Categories: SJA Exclusives, Retail

SJA Exclusive: From reactive loss prevention to proactive retail security

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John Xiao, Vice President of Marketing for Hikvision USA and Kevin Shumate, Senior Sales Engineer for Hikvision USA discuss optimized security systems for retailers.

Traditional retail video security systems were focused primarily on reducing loss or shrinkage from theft by monitoring via surveillance cameras. While monitoring a single site or multiple locations remains critical – with video management systems (VMS) supporting this goal – today, retailers focus more on technologies with AI that can enhance store efficiency and improve marketing to boost profits.

This encompasses security technologies that deliver smart analytics and insights such as license plate recognition (LPR), people counting, queue management and heat mapping.

Advances in technology

People counting is valuable for malls, outlet stores, single retailers and grocery stores. The functionality remains much the same as it was 30 years ago but with several advancements. Traditional people counting systems were installed over the entrance to scan people as they entered. However, if someone forgot their wallet and returned to their vehicle before re-entering, they would be counted twice.

Advanced security cameras can now scan a person’s height, shoulder width and other details to ensure more accurate numbers. Using a VMS, users can pull data for daily, weekly and monthly reports to analyze footfall trends. Settings can enable a weekly email report displaying traffic at multiple locations.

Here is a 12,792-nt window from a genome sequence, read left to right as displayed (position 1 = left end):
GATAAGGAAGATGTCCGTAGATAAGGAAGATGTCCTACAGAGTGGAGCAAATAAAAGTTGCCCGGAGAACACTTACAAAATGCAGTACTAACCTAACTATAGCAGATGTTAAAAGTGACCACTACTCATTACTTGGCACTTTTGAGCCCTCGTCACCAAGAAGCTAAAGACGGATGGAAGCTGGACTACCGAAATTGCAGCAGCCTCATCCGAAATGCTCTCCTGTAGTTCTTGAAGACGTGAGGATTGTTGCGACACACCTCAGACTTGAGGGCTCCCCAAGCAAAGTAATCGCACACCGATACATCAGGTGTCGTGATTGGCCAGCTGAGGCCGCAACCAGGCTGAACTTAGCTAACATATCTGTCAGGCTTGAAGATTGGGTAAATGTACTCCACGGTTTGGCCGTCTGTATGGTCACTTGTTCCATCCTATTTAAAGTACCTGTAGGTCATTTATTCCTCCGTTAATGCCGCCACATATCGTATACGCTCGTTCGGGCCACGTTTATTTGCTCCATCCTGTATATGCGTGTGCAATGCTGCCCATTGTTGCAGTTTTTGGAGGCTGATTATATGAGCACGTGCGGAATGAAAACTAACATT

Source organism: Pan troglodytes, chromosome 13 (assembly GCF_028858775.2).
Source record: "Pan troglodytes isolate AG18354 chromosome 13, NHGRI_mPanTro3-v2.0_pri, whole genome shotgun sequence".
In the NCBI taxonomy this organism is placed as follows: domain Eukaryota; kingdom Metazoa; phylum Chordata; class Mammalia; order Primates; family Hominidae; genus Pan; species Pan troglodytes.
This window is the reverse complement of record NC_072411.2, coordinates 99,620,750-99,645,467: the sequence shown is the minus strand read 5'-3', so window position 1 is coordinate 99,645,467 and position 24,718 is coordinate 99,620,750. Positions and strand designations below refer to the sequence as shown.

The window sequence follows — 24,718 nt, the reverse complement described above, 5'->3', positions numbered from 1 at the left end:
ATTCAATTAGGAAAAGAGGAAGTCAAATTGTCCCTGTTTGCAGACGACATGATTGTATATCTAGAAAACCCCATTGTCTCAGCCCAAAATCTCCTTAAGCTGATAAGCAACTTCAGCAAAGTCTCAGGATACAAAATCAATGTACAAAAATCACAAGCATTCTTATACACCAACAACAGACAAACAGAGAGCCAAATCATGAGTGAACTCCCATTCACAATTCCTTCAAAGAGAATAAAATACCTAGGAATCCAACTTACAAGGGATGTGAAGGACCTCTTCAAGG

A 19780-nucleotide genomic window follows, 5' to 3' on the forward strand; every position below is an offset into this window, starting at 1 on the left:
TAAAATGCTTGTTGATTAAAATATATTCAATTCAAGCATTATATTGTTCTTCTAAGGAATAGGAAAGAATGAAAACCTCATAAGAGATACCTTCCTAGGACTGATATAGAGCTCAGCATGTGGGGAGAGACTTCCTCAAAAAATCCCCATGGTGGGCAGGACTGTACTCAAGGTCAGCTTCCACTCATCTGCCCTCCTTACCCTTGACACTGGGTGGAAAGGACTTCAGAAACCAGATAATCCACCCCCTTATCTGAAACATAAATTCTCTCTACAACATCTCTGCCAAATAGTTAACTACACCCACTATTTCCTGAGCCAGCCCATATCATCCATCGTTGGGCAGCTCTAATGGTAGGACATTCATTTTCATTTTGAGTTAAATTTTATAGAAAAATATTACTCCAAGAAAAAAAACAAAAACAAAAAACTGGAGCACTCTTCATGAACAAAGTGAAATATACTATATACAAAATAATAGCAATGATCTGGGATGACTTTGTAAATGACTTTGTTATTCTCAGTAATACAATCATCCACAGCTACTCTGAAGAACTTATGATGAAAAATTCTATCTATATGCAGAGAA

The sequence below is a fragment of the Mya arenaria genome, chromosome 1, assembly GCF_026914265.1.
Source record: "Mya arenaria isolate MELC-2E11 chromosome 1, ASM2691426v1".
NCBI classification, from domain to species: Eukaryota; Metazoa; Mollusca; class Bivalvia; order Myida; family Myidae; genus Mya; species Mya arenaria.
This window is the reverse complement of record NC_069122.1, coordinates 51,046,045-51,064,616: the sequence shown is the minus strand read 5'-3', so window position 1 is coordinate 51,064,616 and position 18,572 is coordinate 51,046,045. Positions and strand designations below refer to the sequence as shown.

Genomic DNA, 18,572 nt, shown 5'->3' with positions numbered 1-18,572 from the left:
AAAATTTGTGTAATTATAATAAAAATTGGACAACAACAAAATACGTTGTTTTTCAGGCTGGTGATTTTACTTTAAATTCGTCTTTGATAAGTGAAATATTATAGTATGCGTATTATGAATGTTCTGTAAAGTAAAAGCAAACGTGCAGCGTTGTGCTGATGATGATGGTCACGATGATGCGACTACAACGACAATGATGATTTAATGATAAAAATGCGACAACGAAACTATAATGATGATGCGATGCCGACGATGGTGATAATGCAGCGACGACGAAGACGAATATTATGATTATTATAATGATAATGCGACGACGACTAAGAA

Attribute search functionality is available on security cameras with specific deep learning algorithms that identify physical characteristics such as clothing color, whether a suspect was wearing eyeglasses or hat or carrying a shopping bag or backpack. This enables retailers to easily search video footage, identify a suspect and communicate precise details to the police when an incident occurs. This is a cutting-edge improvement on the traditional approach to reducing shrinkage.

The latest advances in queue management present a data-driven solution to enhance efficiency and improve the customer experience, with automated alerts for store managers to optimize available registers.

Queue management cameras monitor several things, including how many people are in line at one time and how long someone has been waiting. Cameras can be set up to provide notifications when the number in line exceeds the threshold or when the wait time exceeds a pre-set timeframe. In addition, cameras send real-time notifications to the front-end manager to open another register. Grocery stores like Publix in Florida have a front-end manager that watches the registers all day. Queue management cameras can automate this task and free up their time for other value-added activities.

Improving a business